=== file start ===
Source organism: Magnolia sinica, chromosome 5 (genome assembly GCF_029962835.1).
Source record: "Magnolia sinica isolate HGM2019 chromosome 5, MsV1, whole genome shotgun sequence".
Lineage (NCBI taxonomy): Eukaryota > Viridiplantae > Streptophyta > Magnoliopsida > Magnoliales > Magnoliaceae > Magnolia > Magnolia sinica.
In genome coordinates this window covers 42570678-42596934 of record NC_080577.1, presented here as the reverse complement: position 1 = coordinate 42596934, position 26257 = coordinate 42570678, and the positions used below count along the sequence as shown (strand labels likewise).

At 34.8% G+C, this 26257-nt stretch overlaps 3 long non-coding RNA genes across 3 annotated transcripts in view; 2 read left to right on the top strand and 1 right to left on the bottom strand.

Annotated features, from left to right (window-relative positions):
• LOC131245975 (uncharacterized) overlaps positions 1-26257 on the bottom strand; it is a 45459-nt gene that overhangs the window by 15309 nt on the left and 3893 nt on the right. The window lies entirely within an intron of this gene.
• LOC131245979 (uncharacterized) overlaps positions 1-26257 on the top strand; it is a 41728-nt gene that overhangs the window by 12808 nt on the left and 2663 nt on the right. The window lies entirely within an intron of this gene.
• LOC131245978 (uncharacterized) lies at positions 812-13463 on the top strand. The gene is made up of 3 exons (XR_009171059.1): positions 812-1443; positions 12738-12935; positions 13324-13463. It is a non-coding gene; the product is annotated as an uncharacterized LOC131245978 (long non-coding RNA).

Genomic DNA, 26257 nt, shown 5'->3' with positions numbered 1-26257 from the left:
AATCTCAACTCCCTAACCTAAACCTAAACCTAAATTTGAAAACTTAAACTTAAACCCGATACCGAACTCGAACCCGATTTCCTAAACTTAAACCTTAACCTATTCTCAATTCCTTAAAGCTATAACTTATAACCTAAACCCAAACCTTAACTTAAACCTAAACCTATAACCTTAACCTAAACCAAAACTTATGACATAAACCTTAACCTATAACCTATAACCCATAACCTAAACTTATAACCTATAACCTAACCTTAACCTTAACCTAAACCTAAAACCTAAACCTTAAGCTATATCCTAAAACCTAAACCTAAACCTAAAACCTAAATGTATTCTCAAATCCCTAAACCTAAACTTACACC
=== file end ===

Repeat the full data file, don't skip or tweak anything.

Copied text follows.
Source organism: Magnolia sinica, chromosome 5 (genome assembly GCF_029962835.1).
Source record: "Magnolia sinica isolate HGM2019 chromosome 5, MsV1, whole genome shotgun sequence".
Lineage (NCBI taxonomy): Eukaryota > Viridiplantae > Streptophyta > Magnoliopsida > Magnoliales > Magnoliaceae > Magnolia > Magnolia sinica.
In genome coordinates this window covers 42570678-42596934 of record NC_080577.1, presented here as the reverse complement: position 1 = coordinate 42596934, position 26257 = coordinate 42570678, and the positions used below count along the sequence as shown (strand labels likewise).

At 34.8% G+C, this 26257-nt stretch overlaps 3 long non-coding RNA genes across 3 annotated transcripts in view; 2 read left to right on the top strand and 1 right to left on the bottom strand.

Annotated features, from left to right (window-relative positions):
• LOC131245975 (uncharacterized) overlaps positions 1-26257 on the bottom strand; it is a 45459-nt gene that overhangs the window by 15309 nt on the left and 3893 nt on the right. The window lies entirely within an intron of this gene.
• LOC131245979 (uncharacterized) overlaps positions 1-26257 on the top strand; it is a 41728-nt gene that overhangs the window by 12808 nt on the left and 2663 nt on the right. The window lies entirely within an intron of this gene.
• LOC131245978 (uncharacterized) lies at positions 812-13463 on the top strand. The gene is made up of 3 exons (XR_009171059.1): positions 812-1443; positions 12738-12935; positions 13324-13463. It is a non-coding gene; the product is annotated as an uncharacterized LOC131245978 (long non-coding RNA).

Genomic DNA, 26257 nt, shown 5'->3' with positions numbered 1-26257 from the left:
AATCTCAACTCCCTAACCTAAACCTAAACCTAAATTTGAAAACTTAAACTTAAACCCGATACCGAACTCGAACCCGATTTCCTAAACTTAAACCTTAACCTATTCTCAATTCCTTAAAGCTATAACTTATAACCTAAACCCAAACCTTAACTTAAACCTAAACCTATAACCTTAACCTAAACCAAAACTTATGACATAAACCTTAACCTATAACCTATAACCCATAACCTAAACTTATAACCTATAACCTAACCTTAACCTTAACCTAAACCTAAAACCTAAACCTTAAGCTATATCCTAAAACCTAAACCTAAACCTAAAACCTAAATGTATTCTCAAATCCCTAAACCTAAACTTACACC